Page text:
in Fig. 2 (a) and (b). It can be observed from both figures that the XRD analysis of the
powders synthesized at 400°C and 750°C resembles with the standard HA powder pattern.
The effect of sintering temperature on the formation of HA can be seen in Fig. 2 (a) and (b).
The sintering temperature plays an important role on the formation of HA. The samples
heated at 400°C show broad peaks indicating the formation crystalline phase, which was
increased with the increase of sintering temperature. As the sintering temperature is increased
from 400°C to 750°C, several peaks of XRD pattern which belongs to the HA powder
become more distinct and, also the widths of the peaks become more narrow, which suggests
that there is an increase in the crystallinity of powder. It can also be seen that no additional
crystalline phases is present besides HA at 750°C.
3.2. FT-IR Analysis
The FT-IR spectra of HA samples at 400°C and 750°C are shown in Fig. 3 (a) and (b). From
the graph it is indicated that there is a broad envelop between 3825 cm-1 and 2550.16 cm-1.
The O-H stretching bond is shown at 3580.74 cm-1 in sample (a) and 3575.02 cm-1 in sample
Vol.10, No.8 Synthesis and Characterization of Hydroxyapatite Powder 731
(b), which confirms the presence of hydroxyapatite powder [7, 27]. A weak band of CO32-
was detected in the region around 1567.78 cm-1 in sample (a) and 1554.23 cm-1, 834.65 cm-1
in sample (b). This band indicates or confirms the minor amount of carbonate substitution.
Initially at lower sintering temperature these peaks are broad but with increase of sintering
temperature the peaks get ill-defined due to elimination of CO32-. The peak at 976.89 cm-1
corresponds to symmetric stretching mode of PO43-. The peaks at 623.02 cm-1 and 560 cm-1
for sample at 400°C and 589.7 cm-1 for sample at 700°C indicate the bending mode of PO43-.
The large separation of these bands indicates the presence of crystalline phase [28, 29].
Fig. 3. FT-IR patterns of the HA powder sintered at (a) 400°C and (b) 750°C.
3.3. DTA-TG Analysis
TG (Fig.4.) analysis shows that there is weight loss of around 12% up to temperature 2200C
and approximately 40% in the range 2200C to 3500C. This major loss confirmed the
formation of HA, similarly about 5% wt. loss was observed up to 6000C. Beyond 6000C to
12000C no significant wt. loss was observed. Almost stable curve was noticed within this
temperature range, which indicates thermal stability of HA powder.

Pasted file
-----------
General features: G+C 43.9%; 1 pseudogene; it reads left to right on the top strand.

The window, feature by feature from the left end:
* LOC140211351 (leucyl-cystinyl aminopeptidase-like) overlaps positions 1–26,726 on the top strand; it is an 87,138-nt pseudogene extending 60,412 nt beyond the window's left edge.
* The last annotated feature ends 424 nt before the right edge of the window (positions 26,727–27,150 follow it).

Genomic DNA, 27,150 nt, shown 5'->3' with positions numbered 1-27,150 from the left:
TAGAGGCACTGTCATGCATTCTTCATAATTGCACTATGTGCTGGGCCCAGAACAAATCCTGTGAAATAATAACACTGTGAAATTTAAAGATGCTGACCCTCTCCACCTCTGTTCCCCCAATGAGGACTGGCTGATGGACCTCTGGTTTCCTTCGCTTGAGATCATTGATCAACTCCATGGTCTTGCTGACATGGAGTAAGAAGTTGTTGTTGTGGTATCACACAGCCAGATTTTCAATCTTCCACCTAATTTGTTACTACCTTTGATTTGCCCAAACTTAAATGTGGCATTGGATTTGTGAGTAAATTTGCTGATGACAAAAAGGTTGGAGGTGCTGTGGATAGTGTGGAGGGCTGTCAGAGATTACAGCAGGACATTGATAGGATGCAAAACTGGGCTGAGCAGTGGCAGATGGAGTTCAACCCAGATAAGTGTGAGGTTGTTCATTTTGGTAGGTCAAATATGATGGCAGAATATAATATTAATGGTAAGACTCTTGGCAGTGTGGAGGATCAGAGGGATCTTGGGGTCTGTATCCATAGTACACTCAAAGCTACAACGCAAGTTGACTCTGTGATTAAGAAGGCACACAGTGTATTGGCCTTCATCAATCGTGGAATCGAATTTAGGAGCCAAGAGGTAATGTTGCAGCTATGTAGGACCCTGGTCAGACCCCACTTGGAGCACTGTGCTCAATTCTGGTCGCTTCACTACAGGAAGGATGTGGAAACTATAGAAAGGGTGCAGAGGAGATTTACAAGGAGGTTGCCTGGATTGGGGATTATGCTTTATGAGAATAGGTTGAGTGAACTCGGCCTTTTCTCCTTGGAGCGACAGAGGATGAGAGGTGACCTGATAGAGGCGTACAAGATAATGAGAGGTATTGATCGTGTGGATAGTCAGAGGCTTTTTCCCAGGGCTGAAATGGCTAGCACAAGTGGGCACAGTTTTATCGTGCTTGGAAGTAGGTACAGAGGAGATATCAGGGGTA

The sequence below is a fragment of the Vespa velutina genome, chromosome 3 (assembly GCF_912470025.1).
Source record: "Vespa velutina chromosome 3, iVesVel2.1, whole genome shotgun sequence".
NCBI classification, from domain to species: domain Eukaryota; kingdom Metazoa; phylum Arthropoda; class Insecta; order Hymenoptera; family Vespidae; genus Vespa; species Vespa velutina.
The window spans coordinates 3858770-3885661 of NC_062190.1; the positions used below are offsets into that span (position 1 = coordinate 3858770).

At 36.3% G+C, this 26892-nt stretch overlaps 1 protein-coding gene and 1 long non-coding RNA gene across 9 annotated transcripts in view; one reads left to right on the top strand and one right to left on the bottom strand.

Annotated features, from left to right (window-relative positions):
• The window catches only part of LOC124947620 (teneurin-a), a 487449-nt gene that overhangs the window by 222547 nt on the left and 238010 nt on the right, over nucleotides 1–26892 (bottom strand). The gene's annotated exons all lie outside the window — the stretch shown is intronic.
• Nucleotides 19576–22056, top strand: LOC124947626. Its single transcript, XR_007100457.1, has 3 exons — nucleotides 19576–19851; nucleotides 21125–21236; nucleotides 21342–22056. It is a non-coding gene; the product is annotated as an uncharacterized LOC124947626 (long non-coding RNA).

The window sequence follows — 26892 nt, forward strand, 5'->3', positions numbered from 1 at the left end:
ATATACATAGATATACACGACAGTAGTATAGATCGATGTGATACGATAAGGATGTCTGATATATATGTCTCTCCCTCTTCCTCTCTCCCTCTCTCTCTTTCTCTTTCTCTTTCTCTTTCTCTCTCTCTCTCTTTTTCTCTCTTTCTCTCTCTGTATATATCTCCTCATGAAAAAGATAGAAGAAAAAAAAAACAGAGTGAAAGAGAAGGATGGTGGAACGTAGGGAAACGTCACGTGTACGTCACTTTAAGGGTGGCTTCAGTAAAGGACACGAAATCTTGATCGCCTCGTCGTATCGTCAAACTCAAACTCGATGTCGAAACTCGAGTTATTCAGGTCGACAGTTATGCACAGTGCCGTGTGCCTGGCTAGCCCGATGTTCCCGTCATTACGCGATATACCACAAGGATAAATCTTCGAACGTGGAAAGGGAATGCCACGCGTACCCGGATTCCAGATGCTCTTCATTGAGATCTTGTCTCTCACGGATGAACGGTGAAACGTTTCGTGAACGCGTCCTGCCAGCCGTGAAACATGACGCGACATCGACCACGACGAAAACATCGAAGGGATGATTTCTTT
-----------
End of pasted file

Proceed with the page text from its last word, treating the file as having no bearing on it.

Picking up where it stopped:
Fig. 4. TG-DTA patterns of the sintered powder
732 Khelendra Agrawal, Gurbhinder Singh, Devendra Puri, Satya Prakash Vol.10, No.8
In DTA curve initially there are series of small curves occur which is followed by a broad
curve between approx. (2150C to 3300C). This is occurring because evaporation of water in
calcium nitrate tetrahydrate Ca(NO3)2.4H2O happens. Similarly the other endothermic peaks
in the curve related to the removal or addition of other groups during the synthesis of HA
powder. However in the starting at 2000C a sharp exotherm indicates the crystallization of
3.4. SEM- Analysis
Fig. 5. SEM micrographs of synthesized HA powder sintered at 7500C temperature for 8 hr at
(a) 100X (b) 500X
The above Figure 5 shows the SEM images of the synthesized powder obtained after heat-
treatment at 7500C for 8 h in stagnant air. The powder appears to be of crushed angular shape
when observed at 100X in Figure 5(a). Figure 5(b) which was taken at higher magnification
reveals single particle of HA is made of agglomeration of nano sized grains. These grains
may be agglomerated due to the formation of the gel during the synthesis process.
This study presents an alternative method to form pure, stable, good crystalline nanosized HA
powder at low temperature maximum (7500C) as compared to other existing methods where
temperature of treatment is more than 8000C to achieve all the above characteristics. Also it
was observed that the crystallinity of the synthesis powder can be improved further by
increasing the sintering temperature. The nanosized HA powder produced can be highly
useful as a bone replacement material.
(a) (b)
Vol.10, No.8 Synthesis and Characterization of Hydroxyapatite Powder 733